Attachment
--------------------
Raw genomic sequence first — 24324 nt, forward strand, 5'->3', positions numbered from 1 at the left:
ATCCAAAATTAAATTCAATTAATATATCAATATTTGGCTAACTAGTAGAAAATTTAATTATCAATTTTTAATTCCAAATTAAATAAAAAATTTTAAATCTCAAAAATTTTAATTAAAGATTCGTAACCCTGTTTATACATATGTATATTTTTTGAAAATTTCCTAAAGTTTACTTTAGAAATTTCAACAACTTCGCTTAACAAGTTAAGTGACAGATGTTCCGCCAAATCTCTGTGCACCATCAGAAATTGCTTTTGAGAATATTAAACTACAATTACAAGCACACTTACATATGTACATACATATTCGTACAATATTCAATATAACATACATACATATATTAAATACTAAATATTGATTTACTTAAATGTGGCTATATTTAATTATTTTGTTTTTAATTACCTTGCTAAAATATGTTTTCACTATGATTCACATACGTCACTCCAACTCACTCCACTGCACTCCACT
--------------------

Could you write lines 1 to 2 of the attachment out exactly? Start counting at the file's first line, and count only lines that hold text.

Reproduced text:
Raw genomic sequence first — 24324 nt, forward strand, 5'->3', positions numbered from 1 at the left:
ATCCAAAATTAAATTCAATTAATATATCAATATTTGGCTAACTAGTAGAAAATTTAATTATCAATTTTTAATTCCAAATTAAATAAAAAATTTTAAATCTCAAAAATTTTAATTAAAGATTCGTAACCCTGTTTATACATATGTATATTTTTTGAAAATTTCCTAAAGTTTACTTTAGAAATTTCAACAACTTCGCTTAACAAGTTAAGTGACAGATGTTCCGCCAAATCTCTGTGCACCATCAGAAATTGCTTTTGAGAATATTAAACTACAATTACAAGCACACTTACATATGTACATACATATTCGTACAATATTCAATATAACATACATACATATATTAAATACTAAATATTGATTTACTTAAATGTGGCTATATTTAATTATTTTGTTTTTAATTACCTTGCTAAAATATGTTTTCACTATGATTCACATACGTCACTCCAACTCACTCCACTGCACTCCACT